What can go wrong with guardianship?

6/12/2006
FAQ
David Lord
Director of Public Policy

Sometimes, a person with a disability needs help making decisions.  Often, a guardian will be appointed by a judge to help.  But, guardianship can take away many rights, and some guardians don’t do a good job.


Guardianship is not the only way to help with making decisions. You can get help making decisions without a guardianship.

What if someone thinks you need a guardian, and you do need help making decisions sometimes – but don’t want to lose your rights?  What can you do?

1. Decide what supports and protections you need.  Do you need help with your money?  Do you need help making medical decisions?  Do you need protection from abuse or exploitation?

2. Find people who you trust to support you or help protect you. There are many people who can help. Sometimes friends or family are best. Sometimes a staff person in a program is supportive. Look for people who:

Listen to what you say;
Help you do what you say you want;
Talk about what you can do well – not just what you can’t do.

3.  If you need help with your money, think about some of the following ideas:

Open a joint bank account.  You can set up a bank account with “two signatures required.”  Since you and one other person have to sign the checks, this can help you control spending and protect you from people who may try to cheat you out of your money.

Ask for a payee.  You can agree to have a payee appointed for your money.  A payee can help you manage your money. Many people with SSI or Social Security have payees.

4.  If you need help with medical or other decisions, think about some of the following ideas:

Do you need a new doctor?  If you can’t understand your doctor and have trouble making decisions, maybe you need a new doctor who will explain things better.

Ask someone you trust to come to meetings and appointments.  You can ask a friend or someone you trust to go with you to meetings.  You have the right to have someone come in with you when the doctor examines you or talks to you.  You have the right to have someone come to any meeting with you as an advocate.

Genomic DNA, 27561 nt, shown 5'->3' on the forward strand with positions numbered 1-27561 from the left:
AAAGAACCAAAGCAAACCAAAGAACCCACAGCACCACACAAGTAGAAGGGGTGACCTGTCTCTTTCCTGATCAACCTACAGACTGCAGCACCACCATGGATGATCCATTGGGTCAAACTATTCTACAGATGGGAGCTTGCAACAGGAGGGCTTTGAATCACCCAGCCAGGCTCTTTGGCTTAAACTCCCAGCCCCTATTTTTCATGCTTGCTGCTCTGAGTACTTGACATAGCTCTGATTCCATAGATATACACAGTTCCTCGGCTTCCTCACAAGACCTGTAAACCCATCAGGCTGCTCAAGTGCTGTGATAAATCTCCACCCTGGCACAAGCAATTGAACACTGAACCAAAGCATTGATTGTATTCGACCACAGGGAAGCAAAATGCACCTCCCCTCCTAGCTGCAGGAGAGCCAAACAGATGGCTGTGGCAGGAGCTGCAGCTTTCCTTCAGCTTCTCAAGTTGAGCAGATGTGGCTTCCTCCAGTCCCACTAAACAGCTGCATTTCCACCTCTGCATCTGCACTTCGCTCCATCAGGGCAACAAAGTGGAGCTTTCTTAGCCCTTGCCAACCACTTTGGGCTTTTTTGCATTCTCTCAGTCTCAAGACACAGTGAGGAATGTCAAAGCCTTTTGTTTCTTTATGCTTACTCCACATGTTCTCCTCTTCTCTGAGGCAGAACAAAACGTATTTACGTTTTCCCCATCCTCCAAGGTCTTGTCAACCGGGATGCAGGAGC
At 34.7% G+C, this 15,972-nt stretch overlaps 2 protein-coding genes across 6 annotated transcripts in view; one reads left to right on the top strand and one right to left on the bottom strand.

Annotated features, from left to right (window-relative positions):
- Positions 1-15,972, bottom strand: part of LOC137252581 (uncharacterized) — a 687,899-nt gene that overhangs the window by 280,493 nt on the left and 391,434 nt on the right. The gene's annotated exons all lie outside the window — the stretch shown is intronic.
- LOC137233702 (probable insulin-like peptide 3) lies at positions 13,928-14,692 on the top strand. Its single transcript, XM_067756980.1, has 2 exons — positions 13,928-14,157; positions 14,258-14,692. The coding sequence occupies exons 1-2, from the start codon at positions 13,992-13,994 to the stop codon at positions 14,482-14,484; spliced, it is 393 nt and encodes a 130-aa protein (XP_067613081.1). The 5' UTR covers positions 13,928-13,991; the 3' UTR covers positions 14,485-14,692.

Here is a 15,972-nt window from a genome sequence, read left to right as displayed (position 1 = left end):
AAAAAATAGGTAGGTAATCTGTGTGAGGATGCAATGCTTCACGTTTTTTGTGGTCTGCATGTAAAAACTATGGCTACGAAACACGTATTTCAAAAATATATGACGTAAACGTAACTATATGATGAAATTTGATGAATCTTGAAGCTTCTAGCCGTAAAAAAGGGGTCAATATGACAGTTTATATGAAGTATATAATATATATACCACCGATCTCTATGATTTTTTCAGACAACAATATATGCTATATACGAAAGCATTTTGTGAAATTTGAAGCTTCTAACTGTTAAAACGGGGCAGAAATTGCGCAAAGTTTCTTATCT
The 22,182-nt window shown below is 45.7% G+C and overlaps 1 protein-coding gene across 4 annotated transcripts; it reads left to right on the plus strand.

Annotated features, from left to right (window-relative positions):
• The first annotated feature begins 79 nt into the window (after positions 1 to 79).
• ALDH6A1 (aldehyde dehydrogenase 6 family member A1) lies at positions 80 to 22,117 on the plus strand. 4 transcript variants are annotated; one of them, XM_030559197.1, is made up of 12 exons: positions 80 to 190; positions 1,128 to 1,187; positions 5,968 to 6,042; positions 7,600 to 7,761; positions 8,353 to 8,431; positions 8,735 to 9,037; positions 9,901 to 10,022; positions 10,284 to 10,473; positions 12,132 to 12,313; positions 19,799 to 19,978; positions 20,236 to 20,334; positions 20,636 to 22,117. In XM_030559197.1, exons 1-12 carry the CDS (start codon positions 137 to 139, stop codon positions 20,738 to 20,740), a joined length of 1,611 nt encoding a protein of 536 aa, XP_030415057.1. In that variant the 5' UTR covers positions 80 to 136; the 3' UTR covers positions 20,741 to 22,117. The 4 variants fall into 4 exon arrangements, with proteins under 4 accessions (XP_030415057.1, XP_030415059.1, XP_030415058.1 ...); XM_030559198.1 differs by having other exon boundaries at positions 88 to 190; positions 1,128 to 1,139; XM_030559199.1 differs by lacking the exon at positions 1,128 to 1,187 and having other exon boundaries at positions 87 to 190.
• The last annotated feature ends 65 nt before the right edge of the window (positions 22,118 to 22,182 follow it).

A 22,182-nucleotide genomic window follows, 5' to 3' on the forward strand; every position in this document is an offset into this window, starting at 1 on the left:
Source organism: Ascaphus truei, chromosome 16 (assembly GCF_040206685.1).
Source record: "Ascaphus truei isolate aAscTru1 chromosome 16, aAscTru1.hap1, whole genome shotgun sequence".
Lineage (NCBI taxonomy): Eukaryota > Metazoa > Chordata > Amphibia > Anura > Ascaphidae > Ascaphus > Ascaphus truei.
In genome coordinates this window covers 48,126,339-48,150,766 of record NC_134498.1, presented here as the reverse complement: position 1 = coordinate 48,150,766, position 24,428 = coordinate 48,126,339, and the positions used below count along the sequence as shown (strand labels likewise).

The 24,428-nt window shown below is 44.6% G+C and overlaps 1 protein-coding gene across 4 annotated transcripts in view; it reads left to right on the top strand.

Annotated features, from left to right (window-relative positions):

Appoint a power of attorney.  A power of attorney is a document that gives someone the right to help with your decisions.  You can say what you want the person to do in the power of attorney. You can fire the person whenever you want.  Not everyone can appoint a power of attorney – you must be able to understand what you are doing.  The person with the power of attorney is your advocate.  A staff person cannot have a power of attorney, but a family member can.

BUT – BE CAREFUL! Do not give a person a power of attorney unless you trust them and have known them for a long time.  Make sure that the person is someone you are sure will not cheat you.

5.  If you are abused or exploited, consider the following:

Call the police and Adult Protective Services (APS).  APS and the police help people who are abused, neglected, and exploited.  They can ask a judge for a “protection order” that says that an abuser cannot contact you.  If the abuser still bothers you, they can be sent to jail.

Make a “stay safe plan” with someone you trust.  Talk to a friend, a family member, a staff person, case manager – anyone you can trust.  Ask them to help you decide what to do if someone tries to abuse or exploit you. Make a plan

Common Problems with Guardians and What to do About Them

Someone has applied to be my guardian. I don’t want the person to be my guardian. I don’t need a guardian at all!

You can fight the guardianship. You can tell the judge that you want a lawyer, ask other people to come to court to help you convince the judge not to give you a guardian.  If you don’t like the person who is applying to be your guardian, you can suggest someone else.  Make sure that the judge knows about the things you can do – not just the things you have trouble with.

I have a guardian, but I don’t really need one.